Korean Movie Review – Pieta (피에타)

While Park Chan-wook (“Stoker,” 2013) and Kim Jee-woon (“The Last Stand,” 2013) might be the current directorial faces of Korean cinema after having made their Hollywood debuts, Kim Ki-duk is arguably the most critically acclaimed. Even if he hadn’t won awards at some of the world’s most prominent film festivals (including Cannes and Berlin), he is certainly the most prolific, having directed 18 films in a little over 16 years. His latest film is “Pieta,” a brutal look at the relationship between a mother and son in the midst of Korea’s criminal underworld. The work went on to win the Golden Lion at last year’s Venice Film Festival — an achievement that marks the first time a Korean film has won the top prize at one of the three biggest film festivals in Europe.

The film follows Kang-do, a vicious loan shark. If you don’t repay your debt, which is a rather likely fate given the excessive amount of interest he charges, he will either break your legs, cut off a hand or throw you off a building so his boss can claim your insurance money as a way to cover what is owed.

Kang-do is ruthless and unemotional, but seems content in his simplistic daily routine. His life is complicated by the appearance of a woman who claims to be his mother who abandoned him as a child.

“Pieta” takes its name from the sculpture by Michelangelo that depicts the Virgin Mary cradling Jesus. Once you’ve seen the film, it becomes clear why Kim chose “Pieta” for the title, but the relationship between this particular mother and son differs greatly from that portrayed in Michelangelo’s masterpiece. This is a brutal, almost unwatchable relationship, as Kang-do challenges his mother to prove herself in some disturbing ways.

The film is shot in typical Kim Ki-duk style: simple, with long, uninterrupted takes allowing his actors to shine. And shine they do, with Jo Min-su winning several awards for her portrayal of the tortured Jang Mi-sun.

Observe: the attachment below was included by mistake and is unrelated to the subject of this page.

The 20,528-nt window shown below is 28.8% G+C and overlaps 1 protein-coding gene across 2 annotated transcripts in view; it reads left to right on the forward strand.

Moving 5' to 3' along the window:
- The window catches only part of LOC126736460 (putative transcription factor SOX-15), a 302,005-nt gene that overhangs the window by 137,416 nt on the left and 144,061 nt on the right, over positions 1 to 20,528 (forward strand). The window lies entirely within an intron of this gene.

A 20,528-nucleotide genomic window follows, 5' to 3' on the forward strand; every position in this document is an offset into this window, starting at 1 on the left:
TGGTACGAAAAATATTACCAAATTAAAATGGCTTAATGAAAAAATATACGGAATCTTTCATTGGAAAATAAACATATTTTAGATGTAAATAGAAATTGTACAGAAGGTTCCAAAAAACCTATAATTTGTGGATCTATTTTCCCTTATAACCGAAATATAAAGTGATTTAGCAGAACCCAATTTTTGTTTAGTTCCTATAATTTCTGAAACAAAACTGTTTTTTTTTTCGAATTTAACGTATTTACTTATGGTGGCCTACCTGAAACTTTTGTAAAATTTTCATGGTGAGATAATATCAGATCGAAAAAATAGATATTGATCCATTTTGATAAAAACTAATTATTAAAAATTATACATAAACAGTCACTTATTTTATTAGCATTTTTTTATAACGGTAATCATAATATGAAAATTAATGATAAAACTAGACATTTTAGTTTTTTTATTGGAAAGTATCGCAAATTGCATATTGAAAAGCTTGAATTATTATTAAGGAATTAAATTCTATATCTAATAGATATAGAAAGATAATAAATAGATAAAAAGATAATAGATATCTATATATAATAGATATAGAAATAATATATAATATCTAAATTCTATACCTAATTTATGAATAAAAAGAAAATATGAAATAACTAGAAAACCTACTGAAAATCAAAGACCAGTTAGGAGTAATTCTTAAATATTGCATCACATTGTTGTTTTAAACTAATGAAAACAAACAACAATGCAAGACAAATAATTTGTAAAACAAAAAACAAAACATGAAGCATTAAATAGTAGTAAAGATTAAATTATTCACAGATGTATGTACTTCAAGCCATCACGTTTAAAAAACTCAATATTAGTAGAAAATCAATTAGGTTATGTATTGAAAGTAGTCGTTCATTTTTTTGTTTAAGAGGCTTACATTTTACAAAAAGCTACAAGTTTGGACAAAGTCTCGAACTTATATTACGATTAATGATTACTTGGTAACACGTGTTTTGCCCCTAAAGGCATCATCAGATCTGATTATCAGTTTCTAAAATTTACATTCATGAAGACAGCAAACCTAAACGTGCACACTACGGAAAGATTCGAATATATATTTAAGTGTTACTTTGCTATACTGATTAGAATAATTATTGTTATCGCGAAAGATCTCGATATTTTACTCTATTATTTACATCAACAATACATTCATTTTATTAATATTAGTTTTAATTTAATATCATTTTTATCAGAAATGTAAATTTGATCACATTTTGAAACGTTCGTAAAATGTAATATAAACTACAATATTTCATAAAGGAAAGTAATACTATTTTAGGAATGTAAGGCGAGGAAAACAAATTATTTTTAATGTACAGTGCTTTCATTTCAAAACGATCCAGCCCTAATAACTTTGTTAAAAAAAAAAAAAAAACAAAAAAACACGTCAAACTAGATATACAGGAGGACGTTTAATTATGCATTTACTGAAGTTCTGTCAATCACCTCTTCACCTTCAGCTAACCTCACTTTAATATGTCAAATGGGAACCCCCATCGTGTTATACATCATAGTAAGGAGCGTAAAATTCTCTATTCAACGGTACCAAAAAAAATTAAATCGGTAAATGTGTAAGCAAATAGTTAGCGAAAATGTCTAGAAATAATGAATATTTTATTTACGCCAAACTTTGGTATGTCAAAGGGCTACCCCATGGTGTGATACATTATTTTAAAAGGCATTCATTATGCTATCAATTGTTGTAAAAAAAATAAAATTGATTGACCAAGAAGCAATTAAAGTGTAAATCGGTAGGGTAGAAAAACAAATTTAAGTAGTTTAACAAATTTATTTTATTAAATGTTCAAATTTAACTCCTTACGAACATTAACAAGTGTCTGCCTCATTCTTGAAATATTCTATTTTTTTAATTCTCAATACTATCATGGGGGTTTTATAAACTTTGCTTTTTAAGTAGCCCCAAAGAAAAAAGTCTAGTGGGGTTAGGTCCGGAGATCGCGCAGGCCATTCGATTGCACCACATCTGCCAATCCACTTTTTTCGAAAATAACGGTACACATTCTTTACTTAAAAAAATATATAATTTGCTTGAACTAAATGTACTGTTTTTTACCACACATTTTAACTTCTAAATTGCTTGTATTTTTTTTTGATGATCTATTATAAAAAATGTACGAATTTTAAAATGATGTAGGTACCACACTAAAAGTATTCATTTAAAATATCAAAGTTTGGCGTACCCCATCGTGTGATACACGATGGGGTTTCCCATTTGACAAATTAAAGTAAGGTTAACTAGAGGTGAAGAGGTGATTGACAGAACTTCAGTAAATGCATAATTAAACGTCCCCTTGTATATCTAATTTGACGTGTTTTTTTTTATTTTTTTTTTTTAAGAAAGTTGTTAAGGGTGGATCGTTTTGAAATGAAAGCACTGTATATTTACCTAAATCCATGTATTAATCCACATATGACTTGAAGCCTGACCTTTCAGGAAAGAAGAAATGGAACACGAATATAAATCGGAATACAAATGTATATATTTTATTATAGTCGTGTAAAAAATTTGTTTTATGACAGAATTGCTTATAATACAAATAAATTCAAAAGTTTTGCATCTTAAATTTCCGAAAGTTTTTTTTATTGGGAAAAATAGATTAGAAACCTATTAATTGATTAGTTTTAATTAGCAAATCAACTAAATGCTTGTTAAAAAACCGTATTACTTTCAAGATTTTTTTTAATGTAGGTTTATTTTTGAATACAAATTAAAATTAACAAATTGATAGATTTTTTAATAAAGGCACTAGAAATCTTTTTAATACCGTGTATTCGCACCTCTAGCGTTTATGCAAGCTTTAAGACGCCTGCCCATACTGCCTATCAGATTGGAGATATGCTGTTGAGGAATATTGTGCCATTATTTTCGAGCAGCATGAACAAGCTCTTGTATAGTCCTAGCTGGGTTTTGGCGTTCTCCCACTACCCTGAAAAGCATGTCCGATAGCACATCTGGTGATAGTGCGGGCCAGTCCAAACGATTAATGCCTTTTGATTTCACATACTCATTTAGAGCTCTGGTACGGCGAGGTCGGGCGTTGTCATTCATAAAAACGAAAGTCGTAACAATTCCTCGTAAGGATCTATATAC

It has been suggested that, despite the film’s art-house exterior, “Pieta” is ultimately nothing more than a generic Korean revenge movie. I think this claim is absurd. Yes, the film does change from a slow-burning character study into what could be perceived to be a revenge piece, but the film is so much more than that. As the plot slowly unfolds, the motivations of the main characters are significantly blurred to the point where we are very unsure of what exactly we should be feeling or with whom we should be siding. Right up to the final moments, Kim plays with our expectations, leaving the viewer shocked, upset and possibly confused.

“Pieta” is an unsettling yet highly rewarding film that is widely available on DVD now.


Categories: Reviews


Subscribe to our RSS feed and social profiles to receive updates.

No comments yet.

Leave a Reply

Fill in your details below or click an icon to log in:

WordPress.com Logo

You are commenting using your WordPress.com account. Log Out /  Change )

Google+ photo

You are commenting using your Google+ account. Log Out /  Change )

Twitter picture

You are commenting using your Twitter account. Log Out /  Change )

Facebook photo

You are commenting using your Facebook account. Log Out /  Change )

Connecting to %s

%d bloggers like this: